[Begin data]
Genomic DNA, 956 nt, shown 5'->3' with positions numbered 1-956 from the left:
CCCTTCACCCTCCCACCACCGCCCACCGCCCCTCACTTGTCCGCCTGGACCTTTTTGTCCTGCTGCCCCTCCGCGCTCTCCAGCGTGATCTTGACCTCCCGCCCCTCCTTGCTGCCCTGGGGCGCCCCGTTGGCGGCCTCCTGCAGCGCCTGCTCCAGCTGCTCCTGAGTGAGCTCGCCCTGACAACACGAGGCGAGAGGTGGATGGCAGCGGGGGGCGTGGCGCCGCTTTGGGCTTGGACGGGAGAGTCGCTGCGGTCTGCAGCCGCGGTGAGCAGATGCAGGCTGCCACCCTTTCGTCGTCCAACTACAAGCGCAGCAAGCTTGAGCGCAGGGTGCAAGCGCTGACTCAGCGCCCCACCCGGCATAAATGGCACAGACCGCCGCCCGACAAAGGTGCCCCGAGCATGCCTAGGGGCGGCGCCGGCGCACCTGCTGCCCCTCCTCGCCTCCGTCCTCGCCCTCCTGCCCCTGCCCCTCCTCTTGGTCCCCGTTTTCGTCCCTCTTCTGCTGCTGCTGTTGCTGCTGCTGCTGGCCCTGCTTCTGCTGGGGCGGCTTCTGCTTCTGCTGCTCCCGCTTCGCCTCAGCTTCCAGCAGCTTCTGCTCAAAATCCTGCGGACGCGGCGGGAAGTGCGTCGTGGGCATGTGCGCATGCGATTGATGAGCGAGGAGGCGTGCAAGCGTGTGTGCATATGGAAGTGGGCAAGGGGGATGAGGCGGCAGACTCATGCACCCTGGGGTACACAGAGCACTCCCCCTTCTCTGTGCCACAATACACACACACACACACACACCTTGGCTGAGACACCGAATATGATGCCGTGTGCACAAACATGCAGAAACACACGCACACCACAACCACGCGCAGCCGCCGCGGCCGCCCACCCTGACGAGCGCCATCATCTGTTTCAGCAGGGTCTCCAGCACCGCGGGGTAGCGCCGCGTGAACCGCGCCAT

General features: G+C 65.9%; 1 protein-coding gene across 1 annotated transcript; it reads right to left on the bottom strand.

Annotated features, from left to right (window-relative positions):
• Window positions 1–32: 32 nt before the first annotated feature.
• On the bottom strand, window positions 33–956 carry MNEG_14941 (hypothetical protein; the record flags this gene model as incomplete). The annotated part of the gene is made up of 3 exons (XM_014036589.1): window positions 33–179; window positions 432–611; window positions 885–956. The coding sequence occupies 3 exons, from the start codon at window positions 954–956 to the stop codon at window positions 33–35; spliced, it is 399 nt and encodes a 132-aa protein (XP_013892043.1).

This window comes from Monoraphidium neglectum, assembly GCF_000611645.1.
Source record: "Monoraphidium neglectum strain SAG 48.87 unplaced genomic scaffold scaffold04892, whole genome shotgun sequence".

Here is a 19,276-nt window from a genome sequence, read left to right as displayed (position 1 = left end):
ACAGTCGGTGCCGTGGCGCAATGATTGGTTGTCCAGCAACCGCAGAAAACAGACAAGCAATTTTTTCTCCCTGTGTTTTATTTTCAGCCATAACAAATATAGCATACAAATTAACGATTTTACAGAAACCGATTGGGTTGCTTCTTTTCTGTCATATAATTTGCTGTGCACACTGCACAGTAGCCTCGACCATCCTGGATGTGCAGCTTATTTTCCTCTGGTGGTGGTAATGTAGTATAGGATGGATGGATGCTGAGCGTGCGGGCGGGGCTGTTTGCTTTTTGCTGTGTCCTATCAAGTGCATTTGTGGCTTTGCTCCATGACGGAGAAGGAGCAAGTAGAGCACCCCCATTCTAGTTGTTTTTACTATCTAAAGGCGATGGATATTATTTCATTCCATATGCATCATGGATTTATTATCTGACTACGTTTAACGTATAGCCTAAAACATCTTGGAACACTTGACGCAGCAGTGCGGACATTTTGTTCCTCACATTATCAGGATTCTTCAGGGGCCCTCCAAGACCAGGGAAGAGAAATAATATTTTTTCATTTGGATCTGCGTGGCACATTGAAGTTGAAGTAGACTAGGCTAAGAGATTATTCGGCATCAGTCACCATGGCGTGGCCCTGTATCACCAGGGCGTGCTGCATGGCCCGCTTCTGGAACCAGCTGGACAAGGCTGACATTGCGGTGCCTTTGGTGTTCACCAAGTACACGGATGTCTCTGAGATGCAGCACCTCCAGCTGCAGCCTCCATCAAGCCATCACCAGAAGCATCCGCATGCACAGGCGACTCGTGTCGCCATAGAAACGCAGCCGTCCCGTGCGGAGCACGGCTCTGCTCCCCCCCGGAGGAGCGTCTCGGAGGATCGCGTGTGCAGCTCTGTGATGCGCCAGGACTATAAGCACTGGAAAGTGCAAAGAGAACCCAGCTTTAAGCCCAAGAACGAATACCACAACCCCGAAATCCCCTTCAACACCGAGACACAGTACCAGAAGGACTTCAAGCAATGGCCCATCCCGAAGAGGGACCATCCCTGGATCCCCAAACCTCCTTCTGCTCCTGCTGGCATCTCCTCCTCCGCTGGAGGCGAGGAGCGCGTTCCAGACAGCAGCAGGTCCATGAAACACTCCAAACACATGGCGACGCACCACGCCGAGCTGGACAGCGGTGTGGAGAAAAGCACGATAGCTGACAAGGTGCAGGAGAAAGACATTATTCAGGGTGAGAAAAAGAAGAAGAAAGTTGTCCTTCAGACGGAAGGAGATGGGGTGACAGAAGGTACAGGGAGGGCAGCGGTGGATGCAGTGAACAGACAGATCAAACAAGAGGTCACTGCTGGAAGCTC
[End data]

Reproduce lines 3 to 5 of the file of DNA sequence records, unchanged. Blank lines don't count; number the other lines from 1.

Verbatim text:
General features: G+C 65.9%; 1 protein-coding gene across 1 annotated transcript; it reads right to left on the bottom strand.

Annotated features, from left to right (window-relative positions):
• Window positions 1–32: 32 nt before the first annotated feature.